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Holmes’ baggy high-rise trousers – paired with the bowler hat – evoke images of Robert Downey, Jr.’s portrayal of Charlie Chaplin in 1992. These trousers, however, have a black and white houndstooth check and are plain-hemmed with a very long break over his shoes. The flat front trousers have a generous fit and are especially loose through the legs. They are likely worn with suspenders (or braces), but the frock coat and waistcoat hide them even in behind-the-scenes images. The trousers also appear to have frogmouth front pockets.

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(Left) Holmes discombobulates a henchman. (Right) Robert Downey, Jr. and his similarly-dressed stunt double discuss the scene over coffee. Note that the stuntman’s frock coat is shorter than Downey’s, allowing him more movement for the demanding stunts.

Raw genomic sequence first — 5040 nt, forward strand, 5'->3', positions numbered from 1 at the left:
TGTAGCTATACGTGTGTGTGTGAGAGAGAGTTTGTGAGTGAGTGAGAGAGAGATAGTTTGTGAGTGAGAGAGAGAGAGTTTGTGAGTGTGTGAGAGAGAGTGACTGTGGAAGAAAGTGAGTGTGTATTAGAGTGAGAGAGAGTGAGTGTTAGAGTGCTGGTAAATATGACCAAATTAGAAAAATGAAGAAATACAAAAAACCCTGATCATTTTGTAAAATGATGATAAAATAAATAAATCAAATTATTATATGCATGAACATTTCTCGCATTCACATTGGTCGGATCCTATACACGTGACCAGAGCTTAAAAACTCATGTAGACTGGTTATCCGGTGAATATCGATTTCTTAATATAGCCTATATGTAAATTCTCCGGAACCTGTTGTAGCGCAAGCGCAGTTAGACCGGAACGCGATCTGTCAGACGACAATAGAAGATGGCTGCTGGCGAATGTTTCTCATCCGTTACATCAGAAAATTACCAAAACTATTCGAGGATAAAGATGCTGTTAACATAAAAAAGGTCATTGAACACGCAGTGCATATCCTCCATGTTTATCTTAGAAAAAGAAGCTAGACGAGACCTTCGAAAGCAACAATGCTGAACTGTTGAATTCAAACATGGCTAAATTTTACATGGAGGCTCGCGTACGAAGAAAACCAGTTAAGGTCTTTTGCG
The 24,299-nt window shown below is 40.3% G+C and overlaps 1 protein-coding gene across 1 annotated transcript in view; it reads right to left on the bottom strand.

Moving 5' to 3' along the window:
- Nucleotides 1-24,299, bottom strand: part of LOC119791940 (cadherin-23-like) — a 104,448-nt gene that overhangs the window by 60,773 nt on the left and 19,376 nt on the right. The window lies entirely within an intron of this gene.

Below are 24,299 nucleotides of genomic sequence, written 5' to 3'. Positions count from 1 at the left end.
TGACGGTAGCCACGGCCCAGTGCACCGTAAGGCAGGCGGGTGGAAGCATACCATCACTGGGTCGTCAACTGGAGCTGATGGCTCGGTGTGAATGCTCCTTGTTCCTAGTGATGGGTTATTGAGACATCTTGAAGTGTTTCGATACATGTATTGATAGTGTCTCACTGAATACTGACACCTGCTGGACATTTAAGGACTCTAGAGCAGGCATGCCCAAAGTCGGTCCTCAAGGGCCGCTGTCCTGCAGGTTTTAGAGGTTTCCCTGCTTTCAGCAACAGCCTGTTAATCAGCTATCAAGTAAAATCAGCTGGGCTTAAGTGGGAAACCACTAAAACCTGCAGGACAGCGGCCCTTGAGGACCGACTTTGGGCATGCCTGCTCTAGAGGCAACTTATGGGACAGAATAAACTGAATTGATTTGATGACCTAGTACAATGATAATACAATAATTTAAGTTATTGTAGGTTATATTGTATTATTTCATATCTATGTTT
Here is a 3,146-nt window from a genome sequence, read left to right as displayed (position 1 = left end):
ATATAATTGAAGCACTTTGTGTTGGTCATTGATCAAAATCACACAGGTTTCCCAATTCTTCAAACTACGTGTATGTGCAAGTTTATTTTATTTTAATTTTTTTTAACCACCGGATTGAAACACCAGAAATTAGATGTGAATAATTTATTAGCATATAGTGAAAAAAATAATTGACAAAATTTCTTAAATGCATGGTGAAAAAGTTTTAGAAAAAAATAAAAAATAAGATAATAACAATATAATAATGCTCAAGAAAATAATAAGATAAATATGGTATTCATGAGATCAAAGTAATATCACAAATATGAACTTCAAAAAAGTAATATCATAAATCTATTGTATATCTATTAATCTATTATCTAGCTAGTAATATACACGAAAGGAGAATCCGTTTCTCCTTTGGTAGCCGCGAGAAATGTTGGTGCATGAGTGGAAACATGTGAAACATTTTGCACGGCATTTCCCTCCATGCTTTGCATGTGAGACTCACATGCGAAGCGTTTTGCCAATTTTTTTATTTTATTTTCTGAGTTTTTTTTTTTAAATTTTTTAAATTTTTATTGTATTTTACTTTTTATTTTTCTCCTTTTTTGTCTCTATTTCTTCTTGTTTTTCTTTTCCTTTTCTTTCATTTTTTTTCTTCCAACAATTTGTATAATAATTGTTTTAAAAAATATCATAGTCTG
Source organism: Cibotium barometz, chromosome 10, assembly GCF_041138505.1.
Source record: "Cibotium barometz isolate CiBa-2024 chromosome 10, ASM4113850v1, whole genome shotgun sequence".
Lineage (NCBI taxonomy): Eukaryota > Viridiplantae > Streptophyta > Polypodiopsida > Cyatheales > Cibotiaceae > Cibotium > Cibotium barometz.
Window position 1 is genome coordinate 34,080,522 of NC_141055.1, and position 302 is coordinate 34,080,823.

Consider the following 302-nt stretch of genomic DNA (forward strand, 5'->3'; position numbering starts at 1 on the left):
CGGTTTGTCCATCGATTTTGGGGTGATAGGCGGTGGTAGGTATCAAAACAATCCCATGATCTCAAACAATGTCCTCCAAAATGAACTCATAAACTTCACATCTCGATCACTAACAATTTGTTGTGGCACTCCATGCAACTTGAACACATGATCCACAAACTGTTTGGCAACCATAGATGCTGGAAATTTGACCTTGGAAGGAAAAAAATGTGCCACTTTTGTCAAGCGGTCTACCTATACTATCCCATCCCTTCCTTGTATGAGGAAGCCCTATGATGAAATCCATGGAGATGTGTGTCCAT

Holmes wears a thick brown leather belt with reddish edge stitching and a large dulled brass buckle. It doesn’t appear to actually hold up the trousers as they have no belt loops – not to mention that belt loops weren’t really around in 1890. Holmes often uses his belt to carry his revolver; it also adds the desired “steampunk” image of this Sherlock Holmes.

Holmes wears an era-correct striped pullover shirt with a button-front bib and detached collar. It has a white ground and thin dark blue stripes. He keeps the barrel cuffs unbuttoned, adding a more ragged, bohemian element. The white neckband is clearly meant to be worn with an attachable collar due to the buttonhole on each side, but Holmes foregoes the collar.

Downey's stunt double reveals a better view of the shirt, either going vestless to ease his stuntwork or to protect the vest that Downey would wear for the scenes. The shirt's distinctive stripe is best seen in the film itself (right).